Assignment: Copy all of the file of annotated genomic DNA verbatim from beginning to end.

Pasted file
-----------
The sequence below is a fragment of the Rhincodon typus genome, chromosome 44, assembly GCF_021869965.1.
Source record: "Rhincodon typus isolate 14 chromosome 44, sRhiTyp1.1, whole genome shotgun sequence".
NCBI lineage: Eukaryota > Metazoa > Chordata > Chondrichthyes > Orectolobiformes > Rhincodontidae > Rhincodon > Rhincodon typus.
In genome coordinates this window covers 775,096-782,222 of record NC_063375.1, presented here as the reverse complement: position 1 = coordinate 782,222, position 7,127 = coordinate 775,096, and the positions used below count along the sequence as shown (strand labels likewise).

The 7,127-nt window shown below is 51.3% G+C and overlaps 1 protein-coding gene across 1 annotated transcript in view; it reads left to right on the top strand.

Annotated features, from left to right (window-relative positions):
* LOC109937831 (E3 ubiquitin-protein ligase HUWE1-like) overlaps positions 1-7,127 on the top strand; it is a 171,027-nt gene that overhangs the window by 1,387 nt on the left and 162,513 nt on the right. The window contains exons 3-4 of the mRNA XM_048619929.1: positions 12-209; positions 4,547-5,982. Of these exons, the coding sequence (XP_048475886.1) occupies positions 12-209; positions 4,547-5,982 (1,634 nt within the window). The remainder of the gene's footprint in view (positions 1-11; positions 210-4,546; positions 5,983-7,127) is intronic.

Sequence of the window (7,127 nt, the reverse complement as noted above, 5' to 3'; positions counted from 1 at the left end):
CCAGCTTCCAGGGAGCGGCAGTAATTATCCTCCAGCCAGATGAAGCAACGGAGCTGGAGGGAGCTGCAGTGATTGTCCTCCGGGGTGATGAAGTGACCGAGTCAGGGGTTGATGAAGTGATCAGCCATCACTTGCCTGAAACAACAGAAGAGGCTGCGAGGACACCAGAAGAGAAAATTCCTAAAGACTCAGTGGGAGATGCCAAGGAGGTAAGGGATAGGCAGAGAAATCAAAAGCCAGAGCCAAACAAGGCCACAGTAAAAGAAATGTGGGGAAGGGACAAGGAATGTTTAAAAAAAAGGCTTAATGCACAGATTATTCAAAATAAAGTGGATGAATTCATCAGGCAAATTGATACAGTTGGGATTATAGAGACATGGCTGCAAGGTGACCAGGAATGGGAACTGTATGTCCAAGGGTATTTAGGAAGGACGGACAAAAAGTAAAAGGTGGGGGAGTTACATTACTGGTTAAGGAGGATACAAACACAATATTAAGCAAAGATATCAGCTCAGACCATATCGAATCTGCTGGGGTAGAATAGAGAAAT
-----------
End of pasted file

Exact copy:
The sequence below is a fragment of the Rhincodon typus genome, chromosome 44, assembly GCF_021869965.1.
Source record: "Rhincodon typus isolate 14 chromosome 44, sRhiTyp1.1, whole genome shotgun sequence".
NCBI lineage: Eukaryota > Metazoa > Chordata > Chondrichthyes > Orectolobiformes > Rhincodontidae > Rhincodon > Rhincodon typus.
In genome coordinates this window covers 775,096-782,222 of record NC_063375.1, presented here as the reverse complement: position 1 = coordinate 782,222, position 7,127 = coordinate 775,096, and the positions used below count along the sequence as shown (strand labels likewise).

The 7,127-nt window shown below is 51.3% G+C and overlaps 1 protein-coding gene across 1 annotated transcript in view; it reads left to right on the top strand.

Annotated features, from left to right (window-relative positions):
* LOC109937831 (E3 ubiquitin-protein ligase HUWE1-like) overlaps positions 1-7,127 on the top strand; it is a 171,027-nt gene that overhangs the window by 1,387 nt on the left and 162,513 nt on the right. The window contains exons 3-4 of the mRNA XM_048619929.1: positions 12-209; positions 4,547-5,982. Of these exons, the coding sequence (XP_048475886.1) occupies positions 12-209; positions 4,547-5,982 (1,634 nt within the window). The remainder of the gene's footprint in view (positions 1-11; positions 210-4,546; positions 5,983-7,127) is intronic.

Sequence of the window (7,127 nt, the reverse complement as noted above, 5' to 3'; positions counted from 1 at the left end):
CCAGCTTCCAGGGAGCGGCAGTAATTATCCTCCAGCCAGATGAAGCAACGGAGCTGGAGGGAGCTGCAGTGATTGTCCTCCGGGGTGATGAAGTGACCGAGTCAGGGGTTGATGAAGTGATCAGCCATCACTTGCCTGAAACAACAGAAGAGGCTGCGAGGACACCAGAAGAGAAAATTCCTAAAGACTCAGTGGGAGATGCCAAGGAGGTAAGGGATAGGCAGAGAAATCAAAAGCCAGAGCCAAACAAGGCCACAGTAAAAGAAATGTGGGGAAGGGACAAGGAATGTTTAAAAAAAAGGCTTAATGCACAGATTATTCAAAATAAAGTGGATGAATTCATCAGGCAAATTGATACAGTTGGGATTATAGAGACATGGCTGCAAGGTGACCAGGAATGGGAACTGTATGTCCAAGGGTATTTAGGAAGGACGGACAAAAAGTAAAAGGTGGGGGAGTTACATTACTGGTTAAGGAGGATACAAACACAATATTAAGCAAAGATATCAGCTCAGACCATATCGAATCTGCTGGGGTAGAATAGAGAAAT